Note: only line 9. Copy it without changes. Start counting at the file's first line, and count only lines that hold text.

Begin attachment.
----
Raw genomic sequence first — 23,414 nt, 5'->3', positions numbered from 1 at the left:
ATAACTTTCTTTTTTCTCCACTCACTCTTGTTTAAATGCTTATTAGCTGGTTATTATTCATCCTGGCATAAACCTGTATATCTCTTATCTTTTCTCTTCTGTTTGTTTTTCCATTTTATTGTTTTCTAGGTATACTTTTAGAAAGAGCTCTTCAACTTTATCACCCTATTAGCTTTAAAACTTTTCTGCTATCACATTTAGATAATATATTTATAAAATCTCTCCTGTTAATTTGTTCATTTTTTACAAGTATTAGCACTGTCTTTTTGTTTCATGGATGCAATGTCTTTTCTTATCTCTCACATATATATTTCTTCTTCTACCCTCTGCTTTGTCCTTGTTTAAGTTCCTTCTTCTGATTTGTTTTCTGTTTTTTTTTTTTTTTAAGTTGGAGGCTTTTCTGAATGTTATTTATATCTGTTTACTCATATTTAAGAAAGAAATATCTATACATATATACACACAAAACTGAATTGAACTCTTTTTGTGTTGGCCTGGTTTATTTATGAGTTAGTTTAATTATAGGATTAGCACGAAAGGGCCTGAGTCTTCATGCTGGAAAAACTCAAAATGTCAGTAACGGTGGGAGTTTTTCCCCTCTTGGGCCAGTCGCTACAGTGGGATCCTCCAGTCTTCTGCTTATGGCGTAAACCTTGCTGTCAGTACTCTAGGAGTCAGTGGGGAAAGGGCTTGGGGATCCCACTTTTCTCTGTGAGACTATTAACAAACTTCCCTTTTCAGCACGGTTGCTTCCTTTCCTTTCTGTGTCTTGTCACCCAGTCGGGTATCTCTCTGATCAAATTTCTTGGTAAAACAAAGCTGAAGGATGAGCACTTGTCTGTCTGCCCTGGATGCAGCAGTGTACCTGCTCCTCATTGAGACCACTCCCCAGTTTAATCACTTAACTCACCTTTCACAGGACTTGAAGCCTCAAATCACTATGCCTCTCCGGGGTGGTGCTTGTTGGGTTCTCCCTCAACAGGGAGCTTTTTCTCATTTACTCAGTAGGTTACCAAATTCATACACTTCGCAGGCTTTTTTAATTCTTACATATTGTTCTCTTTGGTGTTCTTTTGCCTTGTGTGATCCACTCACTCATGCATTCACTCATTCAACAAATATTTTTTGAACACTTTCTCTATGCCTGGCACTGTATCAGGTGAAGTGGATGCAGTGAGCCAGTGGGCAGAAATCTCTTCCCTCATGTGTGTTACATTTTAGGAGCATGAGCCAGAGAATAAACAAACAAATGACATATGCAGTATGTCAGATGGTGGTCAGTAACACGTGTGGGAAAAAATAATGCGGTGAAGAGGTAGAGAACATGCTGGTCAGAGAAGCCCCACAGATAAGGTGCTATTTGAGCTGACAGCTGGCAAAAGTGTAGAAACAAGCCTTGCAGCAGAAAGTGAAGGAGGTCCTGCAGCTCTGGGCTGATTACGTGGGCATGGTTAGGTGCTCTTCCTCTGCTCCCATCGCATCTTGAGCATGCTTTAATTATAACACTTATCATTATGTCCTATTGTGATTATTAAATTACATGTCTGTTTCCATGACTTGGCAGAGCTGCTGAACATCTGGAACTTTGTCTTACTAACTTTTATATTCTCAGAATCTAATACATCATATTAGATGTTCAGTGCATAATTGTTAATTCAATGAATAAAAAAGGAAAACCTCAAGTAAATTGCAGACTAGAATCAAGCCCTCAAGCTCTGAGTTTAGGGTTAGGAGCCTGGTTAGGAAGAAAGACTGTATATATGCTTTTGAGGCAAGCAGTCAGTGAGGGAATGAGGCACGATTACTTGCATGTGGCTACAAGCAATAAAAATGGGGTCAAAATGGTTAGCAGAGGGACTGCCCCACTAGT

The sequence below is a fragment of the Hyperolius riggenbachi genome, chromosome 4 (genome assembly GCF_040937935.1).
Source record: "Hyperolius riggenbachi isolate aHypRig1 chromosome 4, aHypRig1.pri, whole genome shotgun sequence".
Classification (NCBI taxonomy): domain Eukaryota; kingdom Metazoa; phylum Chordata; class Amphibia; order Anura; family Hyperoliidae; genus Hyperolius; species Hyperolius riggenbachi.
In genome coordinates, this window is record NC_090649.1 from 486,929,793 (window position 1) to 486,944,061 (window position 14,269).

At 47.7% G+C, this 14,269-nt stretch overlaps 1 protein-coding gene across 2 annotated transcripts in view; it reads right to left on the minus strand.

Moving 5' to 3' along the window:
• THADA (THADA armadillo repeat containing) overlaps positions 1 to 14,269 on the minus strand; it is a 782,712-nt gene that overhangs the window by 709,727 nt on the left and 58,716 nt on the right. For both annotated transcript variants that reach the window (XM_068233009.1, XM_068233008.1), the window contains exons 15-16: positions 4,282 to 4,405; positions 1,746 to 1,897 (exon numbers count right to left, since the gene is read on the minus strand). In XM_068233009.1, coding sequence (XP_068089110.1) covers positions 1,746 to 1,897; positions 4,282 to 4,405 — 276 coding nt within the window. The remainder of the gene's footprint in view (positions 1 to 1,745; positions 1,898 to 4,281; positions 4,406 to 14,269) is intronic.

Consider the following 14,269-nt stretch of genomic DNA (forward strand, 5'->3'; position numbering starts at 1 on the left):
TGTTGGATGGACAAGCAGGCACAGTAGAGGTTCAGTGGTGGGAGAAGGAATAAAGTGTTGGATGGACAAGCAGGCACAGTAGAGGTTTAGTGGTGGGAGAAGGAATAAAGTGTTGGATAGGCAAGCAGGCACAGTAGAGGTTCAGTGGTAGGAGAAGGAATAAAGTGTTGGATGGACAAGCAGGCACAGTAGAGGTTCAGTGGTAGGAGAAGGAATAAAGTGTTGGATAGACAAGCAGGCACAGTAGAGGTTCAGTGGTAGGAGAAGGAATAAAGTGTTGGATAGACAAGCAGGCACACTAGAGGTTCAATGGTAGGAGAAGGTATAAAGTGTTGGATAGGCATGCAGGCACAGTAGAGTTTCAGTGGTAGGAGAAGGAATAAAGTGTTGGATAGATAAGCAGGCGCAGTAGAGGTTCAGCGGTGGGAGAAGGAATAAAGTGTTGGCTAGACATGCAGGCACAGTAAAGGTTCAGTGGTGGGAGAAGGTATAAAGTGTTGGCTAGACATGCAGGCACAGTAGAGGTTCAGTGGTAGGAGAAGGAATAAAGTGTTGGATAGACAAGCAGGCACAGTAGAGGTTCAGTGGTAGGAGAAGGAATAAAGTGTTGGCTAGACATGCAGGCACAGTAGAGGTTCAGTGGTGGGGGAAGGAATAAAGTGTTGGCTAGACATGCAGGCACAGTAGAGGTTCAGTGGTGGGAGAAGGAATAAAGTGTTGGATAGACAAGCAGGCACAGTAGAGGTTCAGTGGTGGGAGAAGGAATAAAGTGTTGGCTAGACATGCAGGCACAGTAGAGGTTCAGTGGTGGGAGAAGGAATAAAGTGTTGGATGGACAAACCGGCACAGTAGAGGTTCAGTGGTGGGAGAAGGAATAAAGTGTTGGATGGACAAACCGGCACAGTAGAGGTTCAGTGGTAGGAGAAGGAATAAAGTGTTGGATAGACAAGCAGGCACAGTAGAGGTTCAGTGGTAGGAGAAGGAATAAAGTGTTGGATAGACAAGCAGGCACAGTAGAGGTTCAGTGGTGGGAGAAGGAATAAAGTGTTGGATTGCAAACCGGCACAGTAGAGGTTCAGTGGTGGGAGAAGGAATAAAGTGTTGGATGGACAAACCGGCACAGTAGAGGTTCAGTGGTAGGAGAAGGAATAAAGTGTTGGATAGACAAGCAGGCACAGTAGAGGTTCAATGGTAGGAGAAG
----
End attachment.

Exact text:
• THADA (THADA armadillo repeat containing) overlaps positions 1 to 14,269 on the minus strand; it is a 782,712-nt gene that overhangs the window by 709,727 nt on the left and 58,716 nt on the right. For both annotated transcript variants that reach the window (XM_068233009.1, XM_068233008.1), the window contains exons 15-16: positions 4,282 to 4,405; positions 1,746 to 1,897 (exon numbers count right to left, since the gene is read on the minus strand). In XM_068233009.1, coding sequence (XP_068089110.1) covers positions 1,746 to 1,897; positions 4,282 to 4,405 — 276 coding nt within the window. The remainder of the gene's footprint in view (positions 1 to 1,745; positions 1,898 to 4,281; positions 4,406 to 14,269) is intronic.